The bill provides that any freelance worker may file with the commissioner a complaint regarding a violation of the provisions of the bill by a client, for an investigation of the complaint and a statement setting the appropriate remedy, if any. The bill provides that the commissioner may bring any legal action necessary, including administrative action, on behalf of any freelance worker that alleges a violation of the provisions of the bill. The commissioner may also assess against the client an amount as liquidated damages, unless the client proves a good faith basis for believing that its violation was in compliance with the provisions of the bill. Liquidated damages must be calculated by the commissioner as no more than 100 percent of the total amount of the underlying contract.
The bill also provides that if the commissioner determines that a client has failed to pay the compensation of its freelance workers, the commissioner shall issue to the client an order directing payment, which will describe particularly the nature of the alleged failure to pay.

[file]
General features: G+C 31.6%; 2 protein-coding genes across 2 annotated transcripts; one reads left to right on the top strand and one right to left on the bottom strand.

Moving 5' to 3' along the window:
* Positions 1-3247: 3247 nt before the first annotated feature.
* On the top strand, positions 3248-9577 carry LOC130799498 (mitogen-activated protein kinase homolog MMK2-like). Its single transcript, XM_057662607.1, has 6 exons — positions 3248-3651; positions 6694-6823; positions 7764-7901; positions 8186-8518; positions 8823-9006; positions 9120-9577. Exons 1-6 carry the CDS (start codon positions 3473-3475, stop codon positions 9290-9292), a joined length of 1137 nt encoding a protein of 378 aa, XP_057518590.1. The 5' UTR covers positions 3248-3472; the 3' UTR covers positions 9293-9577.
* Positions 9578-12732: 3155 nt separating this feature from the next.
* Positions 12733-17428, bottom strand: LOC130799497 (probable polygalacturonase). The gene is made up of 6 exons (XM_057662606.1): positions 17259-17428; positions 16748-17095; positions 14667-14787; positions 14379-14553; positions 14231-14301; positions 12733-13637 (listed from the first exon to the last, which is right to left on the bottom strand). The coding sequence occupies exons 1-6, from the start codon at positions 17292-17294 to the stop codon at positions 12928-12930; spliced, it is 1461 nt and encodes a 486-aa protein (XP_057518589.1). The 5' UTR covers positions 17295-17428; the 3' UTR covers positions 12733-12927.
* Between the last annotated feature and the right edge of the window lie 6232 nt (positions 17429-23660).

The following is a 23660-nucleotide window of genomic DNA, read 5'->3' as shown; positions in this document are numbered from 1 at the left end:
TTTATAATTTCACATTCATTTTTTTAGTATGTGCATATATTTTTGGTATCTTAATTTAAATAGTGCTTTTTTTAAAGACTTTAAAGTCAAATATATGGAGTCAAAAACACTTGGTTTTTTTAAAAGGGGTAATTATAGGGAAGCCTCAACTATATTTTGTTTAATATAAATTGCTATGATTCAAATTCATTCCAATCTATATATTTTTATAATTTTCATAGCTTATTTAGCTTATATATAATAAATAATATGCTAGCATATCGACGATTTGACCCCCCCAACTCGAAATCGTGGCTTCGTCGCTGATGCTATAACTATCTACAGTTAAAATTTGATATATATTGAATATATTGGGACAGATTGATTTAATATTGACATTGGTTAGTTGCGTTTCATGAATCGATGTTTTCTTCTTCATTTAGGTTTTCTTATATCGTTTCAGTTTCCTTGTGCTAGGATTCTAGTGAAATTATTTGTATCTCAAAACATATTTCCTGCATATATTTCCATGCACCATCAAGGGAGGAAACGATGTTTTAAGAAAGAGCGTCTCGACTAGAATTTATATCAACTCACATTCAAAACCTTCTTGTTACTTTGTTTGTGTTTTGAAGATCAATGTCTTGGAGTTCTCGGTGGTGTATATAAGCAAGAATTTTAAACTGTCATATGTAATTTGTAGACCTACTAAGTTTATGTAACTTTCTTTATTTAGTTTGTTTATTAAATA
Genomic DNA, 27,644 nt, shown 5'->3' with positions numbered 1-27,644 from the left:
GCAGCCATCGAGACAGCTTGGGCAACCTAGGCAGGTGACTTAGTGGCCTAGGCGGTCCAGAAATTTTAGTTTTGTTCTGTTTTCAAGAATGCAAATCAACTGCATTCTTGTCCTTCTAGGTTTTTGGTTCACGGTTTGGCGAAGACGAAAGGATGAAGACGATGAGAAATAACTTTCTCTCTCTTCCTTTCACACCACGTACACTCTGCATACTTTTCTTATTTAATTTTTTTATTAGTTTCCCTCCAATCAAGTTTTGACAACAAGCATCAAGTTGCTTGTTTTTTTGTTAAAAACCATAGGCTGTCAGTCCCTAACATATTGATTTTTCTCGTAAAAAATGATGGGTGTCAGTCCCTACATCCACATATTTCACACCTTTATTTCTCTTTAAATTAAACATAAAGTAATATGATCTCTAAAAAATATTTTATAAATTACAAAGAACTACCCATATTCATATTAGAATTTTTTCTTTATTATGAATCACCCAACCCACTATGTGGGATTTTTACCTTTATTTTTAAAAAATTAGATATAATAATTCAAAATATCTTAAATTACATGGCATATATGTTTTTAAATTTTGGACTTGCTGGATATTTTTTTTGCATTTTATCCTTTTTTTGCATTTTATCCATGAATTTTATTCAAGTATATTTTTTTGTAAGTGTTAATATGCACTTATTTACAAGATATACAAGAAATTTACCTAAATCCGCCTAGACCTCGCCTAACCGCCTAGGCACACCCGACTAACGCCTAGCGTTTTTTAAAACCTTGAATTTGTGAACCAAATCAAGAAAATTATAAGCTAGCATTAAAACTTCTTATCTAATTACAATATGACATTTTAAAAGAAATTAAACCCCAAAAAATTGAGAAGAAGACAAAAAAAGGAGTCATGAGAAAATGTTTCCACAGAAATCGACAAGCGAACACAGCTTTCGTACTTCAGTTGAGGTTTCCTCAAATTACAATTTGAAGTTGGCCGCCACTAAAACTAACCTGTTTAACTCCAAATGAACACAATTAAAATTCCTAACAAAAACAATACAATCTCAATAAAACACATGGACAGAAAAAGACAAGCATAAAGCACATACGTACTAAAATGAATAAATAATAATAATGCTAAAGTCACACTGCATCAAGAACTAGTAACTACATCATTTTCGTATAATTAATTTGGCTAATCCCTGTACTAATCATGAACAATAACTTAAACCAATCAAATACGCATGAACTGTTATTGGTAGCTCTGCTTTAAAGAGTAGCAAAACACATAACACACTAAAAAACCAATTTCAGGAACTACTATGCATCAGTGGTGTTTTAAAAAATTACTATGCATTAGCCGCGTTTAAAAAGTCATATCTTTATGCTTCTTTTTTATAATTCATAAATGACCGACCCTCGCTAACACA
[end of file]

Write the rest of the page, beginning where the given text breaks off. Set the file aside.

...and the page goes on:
Each freelance worker who files a complaint regarding a violation of a provision of this bill will be provided with a description of the anticipated processing of the complaint, including the investigation, case conference, potential civil and criminal penalties, and collection procedures by the commissioner, in addition to a referral to a navigation program established by the commissioner. Each freelance worker and the representative of the freelance worker, if any, will be notified in a timely manner by the commissioner of the following:
· any case conference before it is held, with the opportunity to attend; and
· any award, collection of back compensation, civil penalties, any intent to seek criminal penalties, and, in the event that criminal penalties are sought, a notification of the outcome of prosecution.